US 6737745 B2
The present invention is a method and structure for placing resistive circuits underneath a bonding pad in integrated circuit devices such that the resistive circuits are protected from shear and compressive stresses during bonding processes. The resistor is a serpentine wire pattern. A bonding pad is formed above the resistor such that the serpentine pattern extends over the entire bond pad area. The method and structure allow the formation of IC devices with smaller die areas.
1. An integrated circuit device comprising:
a silicon substrate;
an active circuit formed above said substrate, the active circuit selected from the group consisting of a resistor, an inductor, a capacitor, and a transistor;
a wire resistor deposited above the active circuit, the wire resistor having a resistance value determined according to design requirements of the active circuit, thus acting as an active device for the active circuit;
a dielectric layer deposited on the wire resistor; and
a bonding pad formed on the dielectric layer.
2. The integrated circuit device as described in
3. The integrated circuit device as described in
4. The integrated circuit device as described in
5. The integrated circuit device as described in
polysilicon, amorphous silicon, aluminum, and copper, or any combination thereof.
6. The integrated circuit device as described in
7. The integrated circuit device as described in
8. The integrated circuit device as described in
polysilicon, amorphous silicon, aluminum, and copper, or any combination thereof.
9. The integrated circuit device of
This Application is a Divisional of U.S. Patent Application Ser. No. 09/270,942 entitled “METHOD FOR RELIEVING BOND STRESS IN AN UNDER-BOND-PAD RESISTOR,” filed on Mar. 17, 1999 now U.S. Pat. No. 6,486,051.
1. Field of the Invention
The present invention relates to the field of semiconductor processing, and more specifically, to placement of active circuitry underneath bonding pads.
2. Background Information
Integrated circuit chips (dice) are manufactured by fabricating a plurality of identical circuits on a semiconductor wafer, scribing the wafer between the circuits, and subsequently breaking apart the wafer into individual chips. The chips are then mounted on lead frames or substrates for packaging and wire bonded for chip external connections. The bonding wire connects the bonding pads on the chip with the lead frame. IC chips can be bonded using thermocompression or ultrasonic techniques. In thermocompression bonding, heat and pressure are applied to the pad and to the underlying substrate in order to achieve the bond. In ultrasonic bonding, sufficient energy is supplied by ultrasonic vibration in order to achieve the bond.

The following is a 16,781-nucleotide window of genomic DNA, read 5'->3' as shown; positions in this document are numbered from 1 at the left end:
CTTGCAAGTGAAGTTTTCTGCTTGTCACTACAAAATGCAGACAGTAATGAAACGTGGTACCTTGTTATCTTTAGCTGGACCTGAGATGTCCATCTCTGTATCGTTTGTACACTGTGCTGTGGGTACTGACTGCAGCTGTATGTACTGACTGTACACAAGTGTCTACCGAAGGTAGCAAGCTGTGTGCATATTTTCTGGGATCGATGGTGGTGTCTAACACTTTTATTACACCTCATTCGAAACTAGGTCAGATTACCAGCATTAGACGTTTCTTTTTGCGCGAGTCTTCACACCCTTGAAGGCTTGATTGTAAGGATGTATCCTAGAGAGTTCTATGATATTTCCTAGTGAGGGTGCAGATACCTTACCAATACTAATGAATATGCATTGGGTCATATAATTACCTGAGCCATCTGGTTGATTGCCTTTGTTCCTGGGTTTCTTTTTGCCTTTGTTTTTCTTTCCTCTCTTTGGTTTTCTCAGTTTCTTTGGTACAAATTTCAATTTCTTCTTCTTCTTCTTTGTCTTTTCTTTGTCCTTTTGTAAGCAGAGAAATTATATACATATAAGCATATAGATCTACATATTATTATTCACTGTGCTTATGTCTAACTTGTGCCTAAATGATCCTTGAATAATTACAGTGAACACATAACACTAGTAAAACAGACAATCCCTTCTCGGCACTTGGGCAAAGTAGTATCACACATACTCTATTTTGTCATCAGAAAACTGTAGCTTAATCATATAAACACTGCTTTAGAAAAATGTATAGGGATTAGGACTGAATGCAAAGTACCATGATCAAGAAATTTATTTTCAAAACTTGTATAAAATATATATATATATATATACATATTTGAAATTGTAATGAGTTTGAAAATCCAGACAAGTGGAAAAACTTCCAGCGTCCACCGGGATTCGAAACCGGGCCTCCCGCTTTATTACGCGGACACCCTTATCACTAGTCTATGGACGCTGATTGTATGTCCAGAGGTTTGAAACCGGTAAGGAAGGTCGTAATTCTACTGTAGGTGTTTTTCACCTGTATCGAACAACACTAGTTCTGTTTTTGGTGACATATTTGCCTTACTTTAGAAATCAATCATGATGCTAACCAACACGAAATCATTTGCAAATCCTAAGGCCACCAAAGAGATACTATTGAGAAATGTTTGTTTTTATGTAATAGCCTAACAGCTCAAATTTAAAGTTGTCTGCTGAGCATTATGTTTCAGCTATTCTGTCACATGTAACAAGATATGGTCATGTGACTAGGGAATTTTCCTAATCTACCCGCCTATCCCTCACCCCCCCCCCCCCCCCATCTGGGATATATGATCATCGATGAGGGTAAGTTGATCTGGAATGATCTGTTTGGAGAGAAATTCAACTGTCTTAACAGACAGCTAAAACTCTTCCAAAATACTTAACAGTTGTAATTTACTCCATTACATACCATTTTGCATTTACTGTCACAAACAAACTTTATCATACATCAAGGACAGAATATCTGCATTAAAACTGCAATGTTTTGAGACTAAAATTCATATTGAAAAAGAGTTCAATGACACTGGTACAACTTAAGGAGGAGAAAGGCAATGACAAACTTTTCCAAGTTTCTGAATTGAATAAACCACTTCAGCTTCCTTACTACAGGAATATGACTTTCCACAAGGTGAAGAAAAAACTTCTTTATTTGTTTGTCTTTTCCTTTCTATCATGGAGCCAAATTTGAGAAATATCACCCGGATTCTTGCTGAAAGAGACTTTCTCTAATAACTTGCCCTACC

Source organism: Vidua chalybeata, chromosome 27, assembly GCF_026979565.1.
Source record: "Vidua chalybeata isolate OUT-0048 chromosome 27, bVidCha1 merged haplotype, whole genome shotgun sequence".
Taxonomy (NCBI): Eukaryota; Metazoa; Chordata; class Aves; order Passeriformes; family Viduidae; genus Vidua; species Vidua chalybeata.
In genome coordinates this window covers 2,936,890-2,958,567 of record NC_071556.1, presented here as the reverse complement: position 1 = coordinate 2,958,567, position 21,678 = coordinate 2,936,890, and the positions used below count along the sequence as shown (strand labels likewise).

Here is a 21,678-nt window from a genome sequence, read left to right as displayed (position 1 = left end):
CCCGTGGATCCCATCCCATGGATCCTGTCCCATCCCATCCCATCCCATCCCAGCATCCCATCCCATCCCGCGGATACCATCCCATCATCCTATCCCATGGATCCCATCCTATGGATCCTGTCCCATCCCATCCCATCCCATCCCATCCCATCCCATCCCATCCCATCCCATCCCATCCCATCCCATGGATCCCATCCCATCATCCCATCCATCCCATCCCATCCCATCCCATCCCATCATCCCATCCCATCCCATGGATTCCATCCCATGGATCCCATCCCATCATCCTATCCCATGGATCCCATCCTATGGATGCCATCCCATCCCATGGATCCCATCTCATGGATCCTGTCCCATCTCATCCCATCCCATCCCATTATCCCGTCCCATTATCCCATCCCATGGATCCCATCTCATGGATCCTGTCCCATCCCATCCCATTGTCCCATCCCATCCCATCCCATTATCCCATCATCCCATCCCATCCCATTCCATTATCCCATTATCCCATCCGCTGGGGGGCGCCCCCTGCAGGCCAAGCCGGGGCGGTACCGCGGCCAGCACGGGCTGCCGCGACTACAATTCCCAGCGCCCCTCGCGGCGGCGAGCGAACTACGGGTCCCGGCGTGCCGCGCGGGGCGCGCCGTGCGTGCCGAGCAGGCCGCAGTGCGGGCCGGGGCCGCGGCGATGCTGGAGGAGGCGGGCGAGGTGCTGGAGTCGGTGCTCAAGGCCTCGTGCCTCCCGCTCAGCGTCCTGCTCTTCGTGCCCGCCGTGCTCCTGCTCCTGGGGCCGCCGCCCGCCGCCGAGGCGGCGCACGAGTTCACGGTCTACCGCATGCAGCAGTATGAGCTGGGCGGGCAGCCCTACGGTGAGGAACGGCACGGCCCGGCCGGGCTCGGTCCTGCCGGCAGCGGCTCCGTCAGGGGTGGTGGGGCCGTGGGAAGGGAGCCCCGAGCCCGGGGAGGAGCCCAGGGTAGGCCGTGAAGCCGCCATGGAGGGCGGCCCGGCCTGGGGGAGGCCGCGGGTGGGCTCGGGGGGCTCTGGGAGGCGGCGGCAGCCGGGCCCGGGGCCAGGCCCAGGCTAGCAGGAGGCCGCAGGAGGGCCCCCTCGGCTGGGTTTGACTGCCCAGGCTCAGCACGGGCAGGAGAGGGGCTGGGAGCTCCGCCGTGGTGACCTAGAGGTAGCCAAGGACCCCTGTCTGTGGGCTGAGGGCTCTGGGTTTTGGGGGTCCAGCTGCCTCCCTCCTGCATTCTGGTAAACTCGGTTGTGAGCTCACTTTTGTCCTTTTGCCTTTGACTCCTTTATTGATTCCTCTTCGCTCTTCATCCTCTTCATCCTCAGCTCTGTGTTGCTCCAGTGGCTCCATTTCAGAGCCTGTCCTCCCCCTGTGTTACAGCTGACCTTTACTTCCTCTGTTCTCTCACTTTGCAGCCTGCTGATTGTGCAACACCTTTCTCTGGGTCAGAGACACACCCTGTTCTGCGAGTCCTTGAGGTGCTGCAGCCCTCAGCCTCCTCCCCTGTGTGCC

Active circuit elements, including transistors, resistors, capacitors, inductors, and the like, are generally located in the central portion of the semiconductor device, while bonding pads have been located around the periphery of the active region on the chip. Bonding pads are generally not located above the active circuits in order to protect the active circuit elements during bonding processes.
In many instances, it may be desirable to place resistive circuits beneath the bonding pads. For example, it may advantageous to place resistive circuits under bonding pads in order to decrease die area and to reduce parasitic resistance due to long interconnection wires between bonding pads and active regions. However, due to thermal and mechanical stresses occurring during the bonding process, the underlying resistive circuits may become damaged. For example, as the wire and the die are heated during the process of connecting the wire to the bonding pad, the bonding wire is pressed onto the bonding pad. Additional energy may be supplied by ultrasonic vibration in order to form the bond. Pressure and vibration exerted upon the bonding pad may cause microfractures and/or subtle dislocations of the under-bonding-pad resistive structure which may impact the electrical performance of the resistor or may impact its long-term reliability.